1. Abraham lied about his wife to save his life. That’s right, and he actually did it twice. The history tells us that the patriarch was a friend of God and the model of faith by taking God at His word and stepping out to follow him. But shortly after his call of faith, Abraham went down to Egypt because of a famine, even though God told him to go to another place. He then told the Egyptians that his wife, Sarah, was his sister because he feared they would kill him to take her. He did the same thing years later in Genesis chapter 20, and his son, Isaac, learned the lesson of fear and likewise lied about his wife, Rebekah, as well in Genesis 26:7. They were afraid of physical death and thus chose to sin against the closest person to them to save their lives.
Fear of physical danger from the elements or what someone might physically do to us can trap us and tempt us to do what we know is wrong. It can also prevent us from doing what we know is right such as when Peter in the New Testament refused to acknowledge his allegiance to Jesus because of fear. Fear can also be what others will withhold from us or say to us if we do not give in to their demands. Thus, anxiety can lead to unhealthy broken boundaries and dysfunctional relationships because people are afraid to say no.
2. In Israel’s history, King Saul found himself in a tight situation with the Philistine army closing around him. 1 Samuel 13 records that out of fear, Saul offered up the burnt offering to God, which was a task reserved for the priests and prophets to do. On this occasion, Samuel was the prophet and the one responsible for the sacrifice. A keyword here is probably panic. Saul surveyed his situation through the eyes of men and saw the threat with no sign of Samuel being around, so he made the sacrificed himself. Immediately after Saul’s actions, Samuel showed up and informed him that his kingship would not endure because of his lack of faith and falling to fear.
Fear can also drive us to a controlling mentality when we fail to trust in God’s time and reason. A controlling attitude may result in all kinds of dysfunctional relationships and missing out on God’s best because we took matters into our own hands.
Thinking of Abraham again, we see that he chose this path when he took Hagar in Genesis 16 in addition to Sarah with the hopes of producing the promised son through her. Hagar’s son was Ishmael, and to this day, we still experience tension in the world between the offspring nations that came from him and Isaac. Islam and Israel.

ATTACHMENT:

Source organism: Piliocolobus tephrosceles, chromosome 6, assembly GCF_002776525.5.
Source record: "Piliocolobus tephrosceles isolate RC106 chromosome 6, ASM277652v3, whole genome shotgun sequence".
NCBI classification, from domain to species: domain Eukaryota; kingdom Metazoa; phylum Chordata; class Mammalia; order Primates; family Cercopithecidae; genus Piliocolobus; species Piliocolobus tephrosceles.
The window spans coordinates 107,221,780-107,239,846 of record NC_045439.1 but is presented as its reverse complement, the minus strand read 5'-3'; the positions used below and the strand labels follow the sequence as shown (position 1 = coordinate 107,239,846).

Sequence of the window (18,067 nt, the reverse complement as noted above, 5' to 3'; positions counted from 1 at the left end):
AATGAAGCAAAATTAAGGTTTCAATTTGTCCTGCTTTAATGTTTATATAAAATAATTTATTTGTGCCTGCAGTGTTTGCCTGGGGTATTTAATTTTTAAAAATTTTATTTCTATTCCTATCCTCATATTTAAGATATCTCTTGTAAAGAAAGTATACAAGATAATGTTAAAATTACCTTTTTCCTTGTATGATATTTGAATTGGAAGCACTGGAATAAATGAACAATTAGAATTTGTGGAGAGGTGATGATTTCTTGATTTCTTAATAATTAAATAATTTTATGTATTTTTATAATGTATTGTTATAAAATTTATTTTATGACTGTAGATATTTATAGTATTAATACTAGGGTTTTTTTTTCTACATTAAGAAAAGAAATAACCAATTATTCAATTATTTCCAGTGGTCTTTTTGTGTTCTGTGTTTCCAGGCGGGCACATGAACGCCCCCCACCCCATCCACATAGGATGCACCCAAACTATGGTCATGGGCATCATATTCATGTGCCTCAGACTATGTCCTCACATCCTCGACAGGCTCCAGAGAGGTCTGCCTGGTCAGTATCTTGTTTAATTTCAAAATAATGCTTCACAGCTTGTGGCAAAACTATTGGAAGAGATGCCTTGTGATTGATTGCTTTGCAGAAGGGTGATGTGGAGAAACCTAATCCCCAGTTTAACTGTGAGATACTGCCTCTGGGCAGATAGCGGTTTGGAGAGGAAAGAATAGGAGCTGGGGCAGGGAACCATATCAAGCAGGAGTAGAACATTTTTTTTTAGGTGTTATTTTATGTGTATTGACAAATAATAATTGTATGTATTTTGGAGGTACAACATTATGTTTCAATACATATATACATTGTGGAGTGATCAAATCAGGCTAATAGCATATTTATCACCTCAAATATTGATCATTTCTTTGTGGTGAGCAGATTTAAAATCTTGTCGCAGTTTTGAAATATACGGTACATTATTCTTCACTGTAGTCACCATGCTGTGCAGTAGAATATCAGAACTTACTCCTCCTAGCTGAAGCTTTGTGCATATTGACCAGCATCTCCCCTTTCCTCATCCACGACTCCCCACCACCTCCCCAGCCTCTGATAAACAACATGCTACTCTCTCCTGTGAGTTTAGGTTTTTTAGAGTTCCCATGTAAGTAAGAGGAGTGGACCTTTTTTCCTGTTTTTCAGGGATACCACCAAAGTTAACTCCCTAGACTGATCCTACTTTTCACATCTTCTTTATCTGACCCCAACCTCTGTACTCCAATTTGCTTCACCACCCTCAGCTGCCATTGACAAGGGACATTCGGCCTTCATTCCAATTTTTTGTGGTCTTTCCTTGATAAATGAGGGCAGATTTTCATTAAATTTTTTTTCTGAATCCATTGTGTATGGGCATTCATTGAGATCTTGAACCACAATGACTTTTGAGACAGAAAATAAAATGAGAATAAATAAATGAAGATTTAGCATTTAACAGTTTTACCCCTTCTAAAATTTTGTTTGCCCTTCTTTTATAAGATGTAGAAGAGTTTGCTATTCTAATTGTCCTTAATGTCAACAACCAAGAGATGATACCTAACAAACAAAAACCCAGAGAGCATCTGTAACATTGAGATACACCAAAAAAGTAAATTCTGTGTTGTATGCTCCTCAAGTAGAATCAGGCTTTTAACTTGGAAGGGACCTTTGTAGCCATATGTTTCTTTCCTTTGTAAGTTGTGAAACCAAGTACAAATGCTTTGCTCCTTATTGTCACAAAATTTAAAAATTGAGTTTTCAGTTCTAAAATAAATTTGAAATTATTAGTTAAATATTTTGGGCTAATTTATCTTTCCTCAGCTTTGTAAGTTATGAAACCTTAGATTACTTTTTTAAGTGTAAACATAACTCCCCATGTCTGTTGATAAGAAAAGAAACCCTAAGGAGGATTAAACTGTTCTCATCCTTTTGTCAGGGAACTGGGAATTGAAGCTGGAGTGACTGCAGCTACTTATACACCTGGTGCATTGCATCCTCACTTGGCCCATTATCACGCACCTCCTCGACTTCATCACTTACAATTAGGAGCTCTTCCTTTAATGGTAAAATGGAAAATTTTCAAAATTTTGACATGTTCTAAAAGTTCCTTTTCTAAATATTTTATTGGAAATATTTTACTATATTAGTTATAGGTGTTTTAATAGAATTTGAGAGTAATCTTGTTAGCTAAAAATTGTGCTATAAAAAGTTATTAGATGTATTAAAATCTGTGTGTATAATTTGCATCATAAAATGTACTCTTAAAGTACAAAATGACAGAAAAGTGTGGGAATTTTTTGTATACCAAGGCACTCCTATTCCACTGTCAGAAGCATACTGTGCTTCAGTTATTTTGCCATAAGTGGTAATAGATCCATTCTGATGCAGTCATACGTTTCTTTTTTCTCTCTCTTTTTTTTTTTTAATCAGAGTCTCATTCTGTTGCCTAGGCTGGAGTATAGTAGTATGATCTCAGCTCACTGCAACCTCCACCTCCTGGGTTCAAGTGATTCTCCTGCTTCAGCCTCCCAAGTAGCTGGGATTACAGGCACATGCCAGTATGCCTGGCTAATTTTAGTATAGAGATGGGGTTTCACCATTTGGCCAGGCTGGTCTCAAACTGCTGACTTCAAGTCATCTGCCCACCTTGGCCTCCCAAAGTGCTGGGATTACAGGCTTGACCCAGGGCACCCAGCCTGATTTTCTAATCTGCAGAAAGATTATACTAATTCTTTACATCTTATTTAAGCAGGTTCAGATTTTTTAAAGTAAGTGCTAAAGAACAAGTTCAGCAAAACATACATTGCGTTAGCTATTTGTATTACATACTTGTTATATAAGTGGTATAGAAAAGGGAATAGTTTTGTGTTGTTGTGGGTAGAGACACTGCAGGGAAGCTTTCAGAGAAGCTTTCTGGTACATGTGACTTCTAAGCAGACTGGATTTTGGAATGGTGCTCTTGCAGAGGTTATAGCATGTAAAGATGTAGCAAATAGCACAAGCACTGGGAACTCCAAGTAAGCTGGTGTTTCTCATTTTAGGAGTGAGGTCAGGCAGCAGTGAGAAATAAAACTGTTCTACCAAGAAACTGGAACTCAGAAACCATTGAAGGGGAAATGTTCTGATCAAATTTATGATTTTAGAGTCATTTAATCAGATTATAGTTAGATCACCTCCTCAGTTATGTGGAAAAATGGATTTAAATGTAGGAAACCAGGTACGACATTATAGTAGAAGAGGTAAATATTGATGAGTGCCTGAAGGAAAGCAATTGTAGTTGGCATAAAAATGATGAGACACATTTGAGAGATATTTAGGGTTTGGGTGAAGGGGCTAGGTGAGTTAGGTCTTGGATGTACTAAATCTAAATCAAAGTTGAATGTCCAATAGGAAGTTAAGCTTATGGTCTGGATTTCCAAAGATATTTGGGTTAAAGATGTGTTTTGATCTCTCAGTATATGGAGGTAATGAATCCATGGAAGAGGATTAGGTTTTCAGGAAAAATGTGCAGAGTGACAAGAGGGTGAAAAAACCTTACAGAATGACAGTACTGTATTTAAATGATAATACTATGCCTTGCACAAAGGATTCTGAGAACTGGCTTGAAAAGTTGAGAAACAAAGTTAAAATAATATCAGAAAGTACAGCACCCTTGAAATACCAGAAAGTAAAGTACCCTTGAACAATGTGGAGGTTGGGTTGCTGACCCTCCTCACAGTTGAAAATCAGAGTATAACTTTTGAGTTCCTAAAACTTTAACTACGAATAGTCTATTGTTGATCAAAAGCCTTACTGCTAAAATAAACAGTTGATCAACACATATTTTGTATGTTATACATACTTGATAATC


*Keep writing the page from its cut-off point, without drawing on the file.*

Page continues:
3. Another reality is that when we give in to fear, we can also miss out on the great victories that God may have for us. Going again to Israel’s history, we see that the first generation that came out of Egypt mostly missed the promised land as they feared the present inhabitants even though God told them they would be victorious. Generations later, we see that Gideon is about to go into war, and shortly before the battle took place, he announced to the army that “anyone who trembles with fear may turn back and leave Mount Gilead.'” So twenty-two thousand men left, while ten thousand remained.” Every time I read those numbers, I wonder what the 22 thousand men thought years later. I wonder if they kicked themselves for their decision to turn back and to miss out on the victory that God brought to his people.
The truth is that when God calls us into something, it will most usually mean stepping out of our comfort zone and bring risk. It may mean we might actually suffer or even die. On the other hand, when we know that we are his children and made for eternity, we can be at rest regardless of what happens in this realm, knowing what lies ahead in Heaven. Then there is, of course, the reality that there are times when God brings us glorious results in the here and now, such as David’s victory over Goliath, which we noted in the first post over fear.
In thinking again about the tensions of COVID and everything else in 2020, the reality is that a whole lot of folks will wake up discouraged and possibly fighting fear Wednesday morning following the Presidential election. Regardless of who wins, half the country will experience a propensity to panic. But for the child of God, we know that we do not have to live like the rest of the world does. We do not have to be driven by dread and fear. We do not have to allow fear to rule us. So how do we move from fear to faith? Well, that will be the subject of our next post.